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552 ACW commander discusses wing's future

An E-3 Sentry Airborne Warning and Control System aircraft prepares to launch in support of Amalgam Dart 2009 June 20 at McChord Air Force Base, Wash. Amalgam Dart is a field test of the Department of Defense's ability to rapidly deploy a total air integrated defense system in the United States in order to deter, detect and defeat airborne threats. The E-3 is from the 965th Airborne Air Control Squadron at Tinker AFB, Okla. (U.S. Air Force photo/Staff Sgt. Jacob N. Bailey)

An E-3 Sentry Airborne Warning and Control System aircraft prepares to launch in support of Amalgam Dart 2009 June 20 at McChord Air Force Base, Wash. Amalgam Dart is a field test of the Department of Defense's ability to rapidly deploy a total air integrated defense system in the United States in order to deter, detect and defeat airborne threats. The E-3 is from the 965th Airborne Air Control Squadron at Tinker AFB, Okla. (U.S. Air Force photo/Staff Sgt. Jacob N. Bailey)

TINKER AIR FORCE BASE, Okla. -- The 4,600-member 552nd Air Control Wing would lose seven E-3 Sentry aircraft under the Air Force's proposed FY 2015 budget -- a move that would also reduce the overall size of the wing, said 552nd ACW Commander Col. Jay R. Bickley.

The colonel spoke with his Airmen in several All-Calls this week about the budget outlook. The proposal is only the first step in a months-long budget process toward the new fiscal year beginning Oct. 1. It will be up to Congress to approve final plans and make any changes.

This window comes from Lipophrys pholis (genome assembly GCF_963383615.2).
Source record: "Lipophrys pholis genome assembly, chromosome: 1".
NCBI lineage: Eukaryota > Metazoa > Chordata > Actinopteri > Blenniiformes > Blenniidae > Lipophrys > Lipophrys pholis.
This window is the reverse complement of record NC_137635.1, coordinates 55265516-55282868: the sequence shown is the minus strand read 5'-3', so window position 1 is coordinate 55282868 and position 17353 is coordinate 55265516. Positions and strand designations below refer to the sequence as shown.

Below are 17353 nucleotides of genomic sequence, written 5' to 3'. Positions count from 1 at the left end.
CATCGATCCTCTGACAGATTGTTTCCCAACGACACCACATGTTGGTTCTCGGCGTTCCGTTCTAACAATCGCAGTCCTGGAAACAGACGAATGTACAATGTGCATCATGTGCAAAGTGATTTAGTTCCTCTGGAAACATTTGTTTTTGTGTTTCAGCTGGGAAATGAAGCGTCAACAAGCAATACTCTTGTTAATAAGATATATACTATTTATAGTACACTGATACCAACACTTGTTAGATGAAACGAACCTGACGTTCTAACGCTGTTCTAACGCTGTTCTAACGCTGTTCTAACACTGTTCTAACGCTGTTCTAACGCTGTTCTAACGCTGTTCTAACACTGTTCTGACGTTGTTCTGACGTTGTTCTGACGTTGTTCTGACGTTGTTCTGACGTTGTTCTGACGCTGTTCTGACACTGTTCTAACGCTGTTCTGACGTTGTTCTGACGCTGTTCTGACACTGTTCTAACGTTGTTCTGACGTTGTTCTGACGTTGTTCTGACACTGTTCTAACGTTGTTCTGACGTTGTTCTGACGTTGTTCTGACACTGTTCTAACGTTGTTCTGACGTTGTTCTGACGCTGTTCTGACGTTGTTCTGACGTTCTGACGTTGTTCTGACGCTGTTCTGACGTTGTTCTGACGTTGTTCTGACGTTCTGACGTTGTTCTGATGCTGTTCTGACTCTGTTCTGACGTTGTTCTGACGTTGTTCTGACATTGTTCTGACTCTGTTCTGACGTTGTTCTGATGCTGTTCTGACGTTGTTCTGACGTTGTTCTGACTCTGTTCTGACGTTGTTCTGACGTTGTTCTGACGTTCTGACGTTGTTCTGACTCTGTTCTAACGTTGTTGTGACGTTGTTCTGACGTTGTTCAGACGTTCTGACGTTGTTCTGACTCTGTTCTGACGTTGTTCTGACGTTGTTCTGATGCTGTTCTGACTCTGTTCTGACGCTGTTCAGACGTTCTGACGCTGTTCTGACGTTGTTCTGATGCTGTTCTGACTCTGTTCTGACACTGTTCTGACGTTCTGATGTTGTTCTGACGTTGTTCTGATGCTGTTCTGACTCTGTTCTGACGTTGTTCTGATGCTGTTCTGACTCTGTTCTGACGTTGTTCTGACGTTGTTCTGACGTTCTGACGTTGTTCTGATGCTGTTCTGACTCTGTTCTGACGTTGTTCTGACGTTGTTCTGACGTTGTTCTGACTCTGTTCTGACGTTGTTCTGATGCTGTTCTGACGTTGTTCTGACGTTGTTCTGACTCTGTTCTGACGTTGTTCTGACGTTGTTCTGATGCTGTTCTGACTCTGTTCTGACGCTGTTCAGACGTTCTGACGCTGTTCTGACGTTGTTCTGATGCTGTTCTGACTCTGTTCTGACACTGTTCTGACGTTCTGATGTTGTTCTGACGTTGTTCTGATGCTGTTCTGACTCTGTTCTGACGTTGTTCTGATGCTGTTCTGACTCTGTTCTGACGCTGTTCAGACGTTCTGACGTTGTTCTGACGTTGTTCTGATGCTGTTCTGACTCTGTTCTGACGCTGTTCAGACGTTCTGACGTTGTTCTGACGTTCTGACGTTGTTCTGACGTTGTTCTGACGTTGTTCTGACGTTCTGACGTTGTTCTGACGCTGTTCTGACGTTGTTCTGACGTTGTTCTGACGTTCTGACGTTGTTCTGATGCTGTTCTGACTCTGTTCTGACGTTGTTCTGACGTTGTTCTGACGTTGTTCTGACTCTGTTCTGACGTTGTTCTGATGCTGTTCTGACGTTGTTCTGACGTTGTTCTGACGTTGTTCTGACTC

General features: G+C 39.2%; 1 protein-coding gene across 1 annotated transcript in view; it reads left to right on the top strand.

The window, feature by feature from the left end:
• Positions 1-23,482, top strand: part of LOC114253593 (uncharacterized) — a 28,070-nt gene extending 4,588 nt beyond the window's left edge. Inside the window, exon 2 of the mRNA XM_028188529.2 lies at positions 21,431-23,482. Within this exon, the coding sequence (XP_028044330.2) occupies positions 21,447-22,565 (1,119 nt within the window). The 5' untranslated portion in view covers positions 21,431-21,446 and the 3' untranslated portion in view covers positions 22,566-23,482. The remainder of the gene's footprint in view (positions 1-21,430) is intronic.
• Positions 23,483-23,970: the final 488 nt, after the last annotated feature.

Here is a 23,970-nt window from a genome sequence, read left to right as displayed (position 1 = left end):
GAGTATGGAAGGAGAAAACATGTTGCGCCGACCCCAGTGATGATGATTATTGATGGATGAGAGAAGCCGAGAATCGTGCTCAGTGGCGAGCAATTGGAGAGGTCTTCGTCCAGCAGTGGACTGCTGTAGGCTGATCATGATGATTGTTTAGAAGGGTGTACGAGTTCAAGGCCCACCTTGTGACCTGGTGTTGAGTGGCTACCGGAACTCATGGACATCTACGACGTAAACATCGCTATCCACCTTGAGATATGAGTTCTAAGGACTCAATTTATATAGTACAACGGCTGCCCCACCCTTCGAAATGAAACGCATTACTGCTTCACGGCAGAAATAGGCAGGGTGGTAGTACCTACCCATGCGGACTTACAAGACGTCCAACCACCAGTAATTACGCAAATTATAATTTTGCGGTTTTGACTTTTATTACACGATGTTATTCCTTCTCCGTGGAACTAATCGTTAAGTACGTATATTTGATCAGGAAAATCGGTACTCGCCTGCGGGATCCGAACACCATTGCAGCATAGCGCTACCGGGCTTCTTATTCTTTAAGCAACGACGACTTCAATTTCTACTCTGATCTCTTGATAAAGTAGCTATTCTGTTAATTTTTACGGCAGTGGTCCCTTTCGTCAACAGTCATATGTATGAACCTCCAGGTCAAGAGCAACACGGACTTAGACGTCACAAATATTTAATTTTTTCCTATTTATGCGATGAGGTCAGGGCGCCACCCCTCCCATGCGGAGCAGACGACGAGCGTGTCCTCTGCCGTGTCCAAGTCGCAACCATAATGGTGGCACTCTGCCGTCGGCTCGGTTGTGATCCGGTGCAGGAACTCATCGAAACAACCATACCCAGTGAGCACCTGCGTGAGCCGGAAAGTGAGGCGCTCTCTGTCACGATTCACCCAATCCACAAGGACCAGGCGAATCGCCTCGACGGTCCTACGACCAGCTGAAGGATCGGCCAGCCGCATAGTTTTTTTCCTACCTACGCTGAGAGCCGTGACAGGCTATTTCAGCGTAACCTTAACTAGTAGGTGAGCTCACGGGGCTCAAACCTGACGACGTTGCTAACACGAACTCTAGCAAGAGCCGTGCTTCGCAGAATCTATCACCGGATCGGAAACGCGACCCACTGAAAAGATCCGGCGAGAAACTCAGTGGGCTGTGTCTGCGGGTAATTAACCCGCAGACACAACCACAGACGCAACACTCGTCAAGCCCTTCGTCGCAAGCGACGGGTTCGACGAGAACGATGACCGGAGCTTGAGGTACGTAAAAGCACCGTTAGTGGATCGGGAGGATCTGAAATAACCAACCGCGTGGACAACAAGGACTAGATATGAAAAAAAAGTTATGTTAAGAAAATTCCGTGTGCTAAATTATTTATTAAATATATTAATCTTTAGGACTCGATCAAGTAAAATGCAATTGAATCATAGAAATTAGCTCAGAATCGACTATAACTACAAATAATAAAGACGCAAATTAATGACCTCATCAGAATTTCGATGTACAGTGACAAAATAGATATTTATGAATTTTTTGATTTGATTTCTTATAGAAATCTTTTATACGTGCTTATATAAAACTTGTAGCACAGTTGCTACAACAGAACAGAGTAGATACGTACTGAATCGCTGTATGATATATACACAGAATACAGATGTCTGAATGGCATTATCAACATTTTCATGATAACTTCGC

At the Tinker Auditorium on Tuesday, Colonel Bickley said top Air Force commanders are balancing the challenges of tighter funding with the need to keep readiness and technology the best in the world.

The current proposal would involve a mix of impacts for the 552nd ACW, he said. The loss of planes is one, but Air Force leaders have proposed fully funding the Airborne Warning and Control Systems' Block 40/45 upgrade, the largest modification in U.S. AWACS history. Given the Air Force's budget limits, cuts are being made in some areas to retain money for high-priority items such as technology and capability upgrades.

"Committing funds to our 40/45 modification is good news. It will enable us to better meet the threats of the future, and make sure we have a weapon system that's viable and relevant in the combat arena of what we think the future will hold," Colonel Bickley said.

Standing down seven planes would reduce the number of AWACS aircraft at Tinker to 20.
Personnel billet reductions would accompany the decrease in aircraft, Colonel Bickley said. "the total number hasn't been determined yet."

Budget proposals also call for deactivating the 513th Air Control Group, an AWACS reserve associate unit of 345 Airmen. The recommendation is to add four more KC-135R tankers to the 507th Air Refueling Wing, bringing it to 12 aircraft, he said.

He urged Airmen to talk to their supervisors about the impacts of the proposals. "Give us an opportunity to answer the questions for you," Colonel Bickley said.

"When the final determination is made, we'll do as we always do," Colonel Bickley said. "we'll sit down and figure out the maximum amount of capability we can get with the assets that we have ... That's what professional military members do, and we will do that and we will continue to provide world-class command, control, and battle management to combatant commanders world-wide."